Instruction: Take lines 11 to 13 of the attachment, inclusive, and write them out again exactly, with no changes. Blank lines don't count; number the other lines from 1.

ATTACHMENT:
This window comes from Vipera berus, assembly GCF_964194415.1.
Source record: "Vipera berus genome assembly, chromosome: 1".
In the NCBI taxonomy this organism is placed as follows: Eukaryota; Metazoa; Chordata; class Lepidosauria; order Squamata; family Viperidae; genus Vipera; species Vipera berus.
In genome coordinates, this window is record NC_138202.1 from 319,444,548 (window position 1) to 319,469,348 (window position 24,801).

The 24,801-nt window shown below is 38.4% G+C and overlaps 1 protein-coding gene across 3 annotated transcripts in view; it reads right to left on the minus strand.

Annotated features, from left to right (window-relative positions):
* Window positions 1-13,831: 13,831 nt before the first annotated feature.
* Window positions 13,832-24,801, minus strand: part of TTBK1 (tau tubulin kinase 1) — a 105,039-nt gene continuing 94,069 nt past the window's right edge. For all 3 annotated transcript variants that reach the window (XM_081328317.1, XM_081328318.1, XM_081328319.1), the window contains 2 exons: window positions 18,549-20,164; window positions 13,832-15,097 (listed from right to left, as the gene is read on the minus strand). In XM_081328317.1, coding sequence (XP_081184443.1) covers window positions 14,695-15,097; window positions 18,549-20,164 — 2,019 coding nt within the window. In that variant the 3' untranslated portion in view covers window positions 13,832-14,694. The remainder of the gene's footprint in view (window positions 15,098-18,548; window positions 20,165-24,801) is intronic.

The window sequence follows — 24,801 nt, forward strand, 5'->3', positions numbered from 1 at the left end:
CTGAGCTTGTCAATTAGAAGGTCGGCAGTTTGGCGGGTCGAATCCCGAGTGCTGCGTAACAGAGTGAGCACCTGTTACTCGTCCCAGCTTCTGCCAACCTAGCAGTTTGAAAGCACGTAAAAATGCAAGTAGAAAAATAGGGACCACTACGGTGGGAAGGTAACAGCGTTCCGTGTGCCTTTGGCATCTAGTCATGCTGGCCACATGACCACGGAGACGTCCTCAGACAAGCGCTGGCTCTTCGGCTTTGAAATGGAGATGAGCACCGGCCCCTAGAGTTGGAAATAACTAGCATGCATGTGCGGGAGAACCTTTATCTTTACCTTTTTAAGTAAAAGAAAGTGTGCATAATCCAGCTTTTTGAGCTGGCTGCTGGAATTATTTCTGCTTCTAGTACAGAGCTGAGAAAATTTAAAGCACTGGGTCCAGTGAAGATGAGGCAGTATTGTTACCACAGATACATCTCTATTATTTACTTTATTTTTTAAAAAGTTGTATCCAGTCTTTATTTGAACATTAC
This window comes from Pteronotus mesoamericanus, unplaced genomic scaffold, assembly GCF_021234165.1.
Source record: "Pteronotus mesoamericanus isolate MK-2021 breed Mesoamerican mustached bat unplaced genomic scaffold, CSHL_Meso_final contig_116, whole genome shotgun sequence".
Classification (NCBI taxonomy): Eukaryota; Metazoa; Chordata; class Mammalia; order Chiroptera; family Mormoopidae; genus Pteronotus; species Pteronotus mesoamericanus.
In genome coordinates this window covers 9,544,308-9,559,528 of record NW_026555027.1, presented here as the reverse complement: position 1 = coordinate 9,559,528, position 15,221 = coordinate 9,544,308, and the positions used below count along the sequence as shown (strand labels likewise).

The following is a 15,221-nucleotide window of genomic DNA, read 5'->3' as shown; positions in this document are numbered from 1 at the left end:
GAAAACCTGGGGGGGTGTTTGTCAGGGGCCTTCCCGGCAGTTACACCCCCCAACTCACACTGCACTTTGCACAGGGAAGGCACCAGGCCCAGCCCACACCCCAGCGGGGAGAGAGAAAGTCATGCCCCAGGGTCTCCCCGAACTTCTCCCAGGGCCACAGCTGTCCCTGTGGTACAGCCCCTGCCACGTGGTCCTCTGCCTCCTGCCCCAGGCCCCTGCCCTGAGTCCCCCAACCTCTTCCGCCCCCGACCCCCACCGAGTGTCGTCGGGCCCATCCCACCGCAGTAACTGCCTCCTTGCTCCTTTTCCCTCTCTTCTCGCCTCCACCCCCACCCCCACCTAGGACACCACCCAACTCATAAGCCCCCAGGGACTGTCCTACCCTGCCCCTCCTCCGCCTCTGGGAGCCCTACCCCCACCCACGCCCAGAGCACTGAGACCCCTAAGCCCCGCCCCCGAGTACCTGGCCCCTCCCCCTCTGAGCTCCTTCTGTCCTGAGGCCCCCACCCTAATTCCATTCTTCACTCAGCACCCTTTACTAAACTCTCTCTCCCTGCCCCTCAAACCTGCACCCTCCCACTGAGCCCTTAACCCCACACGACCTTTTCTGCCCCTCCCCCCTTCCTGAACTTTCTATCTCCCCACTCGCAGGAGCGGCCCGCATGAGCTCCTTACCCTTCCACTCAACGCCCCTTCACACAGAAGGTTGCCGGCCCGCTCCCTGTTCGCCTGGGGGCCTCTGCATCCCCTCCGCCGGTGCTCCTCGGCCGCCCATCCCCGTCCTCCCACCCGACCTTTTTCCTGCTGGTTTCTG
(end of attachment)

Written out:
This window comes from Pteronotus mesoamericanus, unplaced genomic scaffold, assembly GCF_021234165.1.
Source record: "Pteronotus mesoamericanus isolate MK-2021 breed Mesoamerican mustached bat unplaced genomic scaffold, CSHL_Meso_final contig_116, whole genome shotgun sequence".
Classification (NCBI taxonomy): Eukaryota; Metazoa; Chordata; class Mammalia; order Chiroptera; family Mormoopidae; genus Pteronotus; species Pteronotus mesoamericanus.